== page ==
12 January 2007


Just got an email from an Army buddy. I don't think she'll mind if I quote it in its entirety.

they just lifted the red line dude, we're fair game now. fuuuuccc***

"Red line" is a term that doubtless has some very specific meaning, but is one that is generally used by Reservists in reference to the "rules" of our mobilization/deployments.

The rules, as they stood, included, but were not limited to, the following.
1 - Thou shalt not be mobilized on actual "go to war" orders for more than 24 months.
2 - Thou shalt not be boots-on-ground in the AOR for more than 365 days (during any ONE mobilization).
3 - Thou shalt not be touched for mobilization for 365 days after getting DE-mobilized.
4 - Thou shalt not have to do more than two mobilizations, or, more than 24 months of active duty time. (This was nice because the Army always screwed around so much that many mobilizations actually lasted like 14 months, and we all knew they couldn't get their crap together enough to pull off a 10 month mob'.)

Of course, it's the military, and there are lots of caveats. And for those who enjoyed such things, waivers were available. And yes, some people do enjoy this stuff - one of the young guys I went to Iraq with had recently completed a tour in Afghanistan. He's either back in Afghanistan already or mobilizing to go again. He likes it. The money's good. And he has certain deep, psychological issues.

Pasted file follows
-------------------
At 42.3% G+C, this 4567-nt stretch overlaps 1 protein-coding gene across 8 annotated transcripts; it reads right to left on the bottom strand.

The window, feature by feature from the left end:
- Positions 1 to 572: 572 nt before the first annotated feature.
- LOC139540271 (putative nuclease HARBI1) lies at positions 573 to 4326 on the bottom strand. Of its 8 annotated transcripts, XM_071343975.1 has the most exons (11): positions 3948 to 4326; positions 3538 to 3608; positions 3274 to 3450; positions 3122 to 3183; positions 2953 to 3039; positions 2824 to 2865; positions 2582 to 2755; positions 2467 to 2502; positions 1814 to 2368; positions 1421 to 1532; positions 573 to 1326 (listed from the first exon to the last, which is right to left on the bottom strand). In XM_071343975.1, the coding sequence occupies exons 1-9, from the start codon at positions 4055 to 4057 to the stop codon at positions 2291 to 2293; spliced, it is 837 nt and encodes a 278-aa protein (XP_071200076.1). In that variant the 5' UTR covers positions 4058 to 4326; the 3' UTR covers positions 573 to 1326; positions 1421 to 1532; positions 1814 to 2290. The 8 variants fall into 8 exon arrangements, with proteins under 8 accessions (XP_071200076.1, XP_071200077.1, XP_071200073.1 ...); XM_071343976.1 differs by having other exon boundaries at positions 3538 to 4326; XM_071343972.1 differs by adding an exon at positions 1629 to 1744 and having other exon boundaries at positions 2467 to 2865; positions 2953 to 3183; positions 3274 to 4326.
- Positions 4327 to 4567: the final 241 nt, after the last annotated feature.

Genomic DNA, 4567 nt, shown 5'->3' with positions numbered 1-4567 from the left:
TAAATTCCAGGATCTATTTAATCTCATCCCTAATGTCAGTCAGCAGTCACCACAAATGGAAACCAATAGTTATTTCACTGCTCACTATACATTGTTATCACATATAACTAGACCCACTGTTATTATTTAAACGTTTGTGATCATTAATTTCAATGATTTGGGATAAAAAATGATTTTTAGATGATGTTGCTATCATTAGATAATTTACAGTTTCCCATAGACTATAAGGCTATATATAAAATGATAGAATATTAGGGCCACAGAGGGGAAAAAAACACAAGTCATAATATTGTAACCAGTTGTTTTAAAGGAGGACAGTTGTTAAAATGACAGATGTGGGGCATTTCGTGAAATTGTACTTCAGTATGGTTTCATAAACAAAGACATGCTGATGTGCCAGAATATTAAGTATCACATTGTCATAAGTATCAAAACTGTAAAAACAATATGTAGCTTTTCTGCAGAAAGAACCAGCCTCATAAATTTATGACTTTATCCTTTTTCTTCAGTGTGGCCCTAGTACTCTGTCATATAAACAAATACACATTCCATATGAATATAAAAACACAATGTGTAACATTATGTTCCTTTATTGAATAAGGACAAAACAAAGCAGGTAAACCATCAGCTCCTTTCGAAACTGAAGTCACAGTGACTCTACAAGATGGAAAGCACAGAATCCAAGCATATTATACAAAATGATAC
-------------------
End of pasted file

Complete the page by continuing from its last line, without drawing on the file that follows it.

Anyway, the Pentagon finally decided that since the last round of Bush-related elections is over, it was time to go ahead and do this.

Until now, the Pentagon's policy on the Guard or Reserve was that members' cumulative time on active duty for the Iraq or Afghan wars could not exceed 24 months. That cumulative limit is now lifted; the remaining limit is on the length of any single mobilization, which may not exceed 24 consecutive months, Pace said.

What we're saying here is that they're rescinding Rule 4. Which sucks, I guess, but a lot of Reservists and Guardsmen have been able to see this one coming. My favorite bit of the article is this.

The fact that some with previous Iraq experience will end up spending more than 24 months on active duty is "no big deal," Chu said, because it has been "implicitly understood" by most that they eventually would go beyond 24 months.

Well, that's true. Military people are not, contrary to the way the media likes to present it, retarded. If there's writing on the wall, we can read it. Sometimes, way before our civilian friends can. And, young guys aside, we tend to be a pessimistic bunch.

In fact, speaking of writing on the wall, let me share with you my absolute favorite photo from Iraq. It speaks TRUTH.

One of the new MND-B commands that came and and took over while we were there decided all this graffiti on the barriers at BIAP was A Bad Thing, and had all the barriers painted. It was a sad surprise one day when we rolled in up there. However, there was new barrier graffiti in short order. Note to general officers - the American Soldier is a grumbly, sarcastic bastard. Attempts to erase evidence of that are doomed to failure.

Oh yeah - the post title - if you don't get it, well...Bend Over, Here It Comes Again.